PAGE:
Defense Date


Document Type


Degree Name

Master of Fine Arts



First Advisor

Noreen Barnes


This thesis explores various artistic and ritual practices of martial arts in relation to its presentation on stage. As a martial artist and actor I believe there are complementary practices in both crafts interdisciplinary of each other. For a martial artist, the individual’s performance and execution of martial arts techniques can be enhanced through emotional availability and characterization. For the actor, the martial arts can help condition the body physically, mentally and emotionally to create a grounded presence of connectivity to the earth. However, sometimes the martial arts are viewed as a militaristic discipline and not as artistic expression. I believe that the martial arts can be both discipline and artistry. Over the past three years of my graduate studies I have explored different methods to merge these methodologies. This thesis examines a successful devised show conceived by students and myself at our martial arts studio (dojang), at Martial Arts World of Powhatan, in Powhatan Virginia. This thesis’ examination describes and evaluates the production we titled M.A. Cirque: the Evolution (Martial Arts Circus: an evolution of martial arts). The M.A. Cirque is a theatrical martial arts performance expanded out of a ten minute competition routine to become a thirty minute production performed in Las Vegas, Nevada. Secondly, an exploration for further analysis of a supplemental martial arts demonstration titled Battle at Olympus: A new martial arts super show, describes the revisit of the theatrical process that was developed when devising the M.A. Cirque.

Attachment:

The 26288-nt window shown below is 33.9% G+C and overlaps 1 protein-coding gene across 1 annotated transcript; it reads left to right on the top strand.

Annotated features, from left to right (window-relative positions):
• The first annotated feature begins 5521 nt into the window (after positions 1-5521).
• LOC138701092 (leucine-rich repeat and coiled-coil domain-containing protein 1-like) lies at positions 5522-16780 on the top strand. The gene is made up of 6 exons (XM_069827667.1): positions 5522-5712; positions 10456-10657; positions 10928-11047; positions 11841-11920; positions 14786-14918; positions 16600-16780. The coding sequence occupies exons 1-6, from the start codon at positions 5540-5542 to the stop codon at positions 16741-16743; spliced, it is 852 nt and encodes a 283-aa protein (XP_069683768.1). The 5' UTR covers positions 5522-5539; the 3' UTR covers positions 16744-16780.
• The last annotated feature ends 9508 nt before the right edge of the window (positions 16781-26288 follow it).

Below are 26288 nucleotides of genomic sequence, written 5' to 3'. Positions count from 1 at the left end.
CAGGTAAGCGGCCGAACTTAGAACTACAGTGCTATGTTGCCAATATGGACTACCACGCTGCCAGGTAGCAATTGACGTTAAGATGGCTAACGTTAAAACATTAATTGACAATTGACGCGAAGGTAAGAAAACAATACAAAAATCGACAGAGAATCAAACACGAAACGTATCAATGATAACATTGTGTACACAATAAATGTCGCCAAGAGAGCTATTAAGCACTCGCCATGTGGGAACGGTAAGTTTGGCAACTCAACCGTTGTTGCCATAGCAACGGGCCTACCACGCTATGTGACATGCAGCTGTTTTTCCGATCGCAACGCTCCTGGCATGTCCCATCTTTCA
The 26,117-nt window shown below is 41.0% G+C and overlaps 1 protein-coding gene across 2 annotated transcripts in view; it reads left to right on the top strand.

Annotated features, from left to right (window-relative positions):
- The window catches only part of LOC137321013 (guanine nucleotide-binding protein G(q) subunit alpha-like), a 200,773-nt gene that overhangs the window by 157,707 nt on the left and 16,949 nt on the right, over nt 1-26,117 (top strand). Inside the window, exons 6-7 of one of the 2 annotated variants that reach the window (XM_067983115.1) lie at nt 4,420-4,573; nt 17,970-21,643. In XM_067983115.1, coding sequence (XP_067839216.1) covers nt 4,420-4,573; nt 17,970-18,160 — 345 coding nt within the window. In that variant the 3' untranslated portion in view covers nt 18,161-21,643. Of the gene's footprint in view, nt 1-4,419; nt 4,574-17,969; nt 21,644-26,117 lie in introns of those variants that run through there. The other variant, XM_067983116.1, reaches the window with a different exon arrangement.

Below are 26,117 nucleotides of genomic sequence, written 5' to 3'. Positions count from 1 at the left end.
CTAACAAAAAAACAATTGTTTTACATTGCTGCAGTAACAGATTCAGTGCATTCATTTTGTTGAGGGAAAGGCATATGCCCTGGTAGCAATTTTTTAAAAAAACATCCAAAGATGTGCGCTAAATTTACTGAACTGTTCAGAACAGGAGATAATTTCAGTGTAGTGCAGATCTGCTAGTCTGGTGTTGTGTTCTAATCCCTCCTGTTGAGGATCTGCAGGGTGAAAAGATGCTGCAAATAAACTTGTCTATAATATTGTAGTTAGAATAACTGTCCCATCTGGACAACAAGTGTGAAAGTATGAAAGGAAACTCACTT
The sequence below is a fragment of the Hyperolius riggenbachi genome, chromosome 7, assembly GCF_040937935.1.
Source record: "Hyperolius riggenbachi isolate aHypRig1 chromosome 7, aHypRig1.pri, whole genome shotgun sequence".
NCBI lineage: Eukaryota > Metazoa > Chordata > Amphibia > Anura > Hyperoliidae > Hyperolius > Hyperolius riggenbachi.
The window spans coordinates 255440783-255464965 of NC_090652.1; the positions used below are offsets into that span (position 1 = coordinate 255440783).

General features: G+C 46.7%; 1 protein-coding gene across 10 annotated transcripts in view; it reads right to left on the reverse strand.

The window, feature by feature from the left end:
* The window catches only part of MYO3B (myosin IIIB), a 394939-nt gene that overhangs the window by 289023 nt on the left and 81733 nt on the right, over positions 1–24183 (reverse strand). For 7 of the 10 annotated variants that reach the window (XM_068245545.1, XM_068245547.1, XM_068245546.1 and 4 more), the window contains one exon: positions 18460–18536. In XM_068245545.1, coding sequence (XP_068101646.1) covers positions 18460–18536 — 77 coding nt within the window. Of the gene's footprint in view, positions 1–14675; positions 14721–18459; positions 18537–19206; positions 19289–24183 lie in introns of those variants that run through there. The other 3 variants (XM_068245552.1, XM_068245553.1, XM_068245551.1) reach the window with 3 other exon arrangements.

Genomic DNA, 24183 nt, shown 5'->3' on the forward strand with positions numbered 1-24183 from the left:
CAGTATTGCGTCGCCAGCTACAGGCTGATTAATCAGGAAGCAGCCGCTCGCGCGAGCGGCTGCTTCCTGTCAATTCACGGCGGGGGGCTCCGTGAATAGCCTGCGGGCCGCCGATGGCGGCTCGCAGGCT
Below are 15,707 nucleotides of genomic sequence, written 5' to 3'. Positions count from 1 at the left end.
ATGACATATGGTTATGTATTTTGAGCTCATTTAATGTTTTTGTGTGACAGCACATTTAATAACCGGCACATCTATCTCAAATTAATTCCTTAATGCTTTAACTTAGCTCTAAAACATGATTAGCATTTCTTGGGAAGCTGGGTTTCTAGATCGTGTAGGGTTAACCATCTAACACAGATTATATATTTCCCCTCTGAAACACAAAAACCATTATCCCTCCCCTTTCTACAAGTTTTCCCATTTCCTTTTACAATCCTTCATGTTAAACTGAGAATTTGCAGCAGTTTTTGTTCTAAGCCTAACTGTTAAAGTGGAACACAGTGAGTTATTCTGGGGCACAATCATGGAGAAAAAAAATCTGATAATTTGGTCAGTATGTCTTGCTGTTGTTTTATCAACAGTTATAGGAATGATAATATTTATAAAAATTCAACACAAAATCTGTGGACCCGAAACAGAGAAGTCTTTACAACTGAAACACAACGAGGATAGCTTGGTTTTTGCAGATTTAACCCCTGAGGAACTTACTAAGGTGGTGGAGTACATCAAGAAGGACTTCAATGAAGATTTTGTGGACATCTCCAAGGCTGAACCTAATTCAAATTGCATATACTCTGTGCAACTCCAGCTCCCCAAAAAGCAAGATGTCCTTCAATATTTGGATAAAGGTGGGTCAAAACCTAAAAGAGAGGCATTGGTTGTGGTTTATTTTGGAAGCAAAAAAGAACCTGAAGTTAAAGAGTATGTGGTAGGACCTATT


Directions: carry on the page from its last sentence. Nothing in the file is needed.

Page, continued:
© The Author

Is Part Of

VCU University Archives

Is Part Of

VCU Theses and Dissertations

Date of Submission

May 2011